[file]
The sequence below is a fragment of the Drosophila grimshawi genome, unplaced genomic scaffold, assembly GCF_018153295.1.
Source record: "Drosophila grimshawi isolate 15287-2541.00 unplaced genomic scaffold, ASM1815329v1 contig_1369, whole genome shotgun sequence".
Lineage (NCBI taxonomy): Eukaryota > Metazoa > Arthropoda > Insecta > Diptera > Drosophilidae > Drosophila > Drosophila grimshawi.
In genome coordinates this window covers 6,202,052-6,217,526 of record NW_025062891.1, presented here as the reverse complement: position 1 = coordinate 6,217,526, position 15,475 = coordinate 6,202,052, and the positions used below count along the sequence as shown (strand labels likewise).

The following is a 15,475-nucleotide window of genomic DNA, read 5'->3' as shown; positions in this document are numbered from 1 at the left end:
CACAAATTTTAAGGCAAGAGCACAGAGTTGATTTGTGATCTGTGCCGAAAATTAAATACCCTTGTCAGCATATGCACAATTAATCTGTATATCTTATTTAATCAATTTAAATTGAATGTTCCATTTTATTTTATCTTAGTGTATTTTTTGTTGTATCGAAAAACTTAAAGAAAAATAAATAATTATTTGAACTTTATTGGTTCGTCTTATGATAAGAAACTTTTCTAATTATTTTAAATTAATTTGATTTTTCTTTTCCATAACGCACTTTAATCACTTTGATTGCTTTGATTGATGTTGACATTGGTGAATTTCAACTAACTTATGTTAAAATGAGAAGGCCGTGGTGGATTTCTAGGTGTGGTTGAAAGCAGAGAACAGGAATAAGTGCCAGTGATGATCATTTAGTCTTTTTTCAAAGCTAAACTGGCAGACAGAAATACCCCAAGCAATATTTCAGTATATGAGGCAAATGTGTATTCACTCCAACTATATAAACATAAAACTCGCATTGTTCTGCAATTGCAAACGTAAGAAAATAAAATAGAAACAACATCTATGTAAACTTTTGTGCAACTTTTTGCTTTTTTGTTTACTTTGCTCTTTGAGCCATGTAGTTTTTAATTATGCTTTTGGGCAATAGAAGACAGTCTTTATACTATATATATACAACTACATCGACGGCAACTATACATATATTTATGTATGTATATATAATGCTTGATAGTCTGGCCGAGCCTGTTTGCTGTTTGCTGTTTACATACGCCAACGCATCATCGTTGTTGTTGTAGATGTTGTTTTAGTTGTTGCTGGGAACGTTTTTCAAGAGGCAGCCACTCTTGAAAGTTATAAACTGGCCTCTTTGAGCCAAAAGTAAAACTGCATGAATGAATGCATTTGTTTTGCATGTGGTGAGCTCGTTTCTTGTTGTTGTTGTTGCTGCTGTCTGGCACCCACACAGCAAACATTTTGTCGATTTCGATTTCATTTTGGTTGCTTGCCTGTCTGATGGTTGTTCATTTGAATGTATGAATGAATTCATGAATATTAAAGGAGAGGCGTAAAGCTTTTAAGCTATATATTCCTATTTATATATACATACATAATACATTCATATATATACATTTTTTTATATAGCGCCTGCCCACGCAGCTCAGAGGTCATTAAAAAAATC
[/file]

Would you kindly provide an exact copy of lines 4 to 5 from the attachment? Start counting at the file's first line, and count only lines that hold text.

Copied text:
In genome coordinates this window covers 6,202,052-6,217,526 of record NW_025062891.1, presented here as the reverse complement: position 1 = coordinate 6,217,526, position 15,475 = coordinate 6,202,052, and the positions used below count along the sequence as shown (strand labels likewise).

The following is a 15,475-nucleotide window of genomic DNA, read 5'->3' as shown; positions in this document are numbered from 1 at the left end: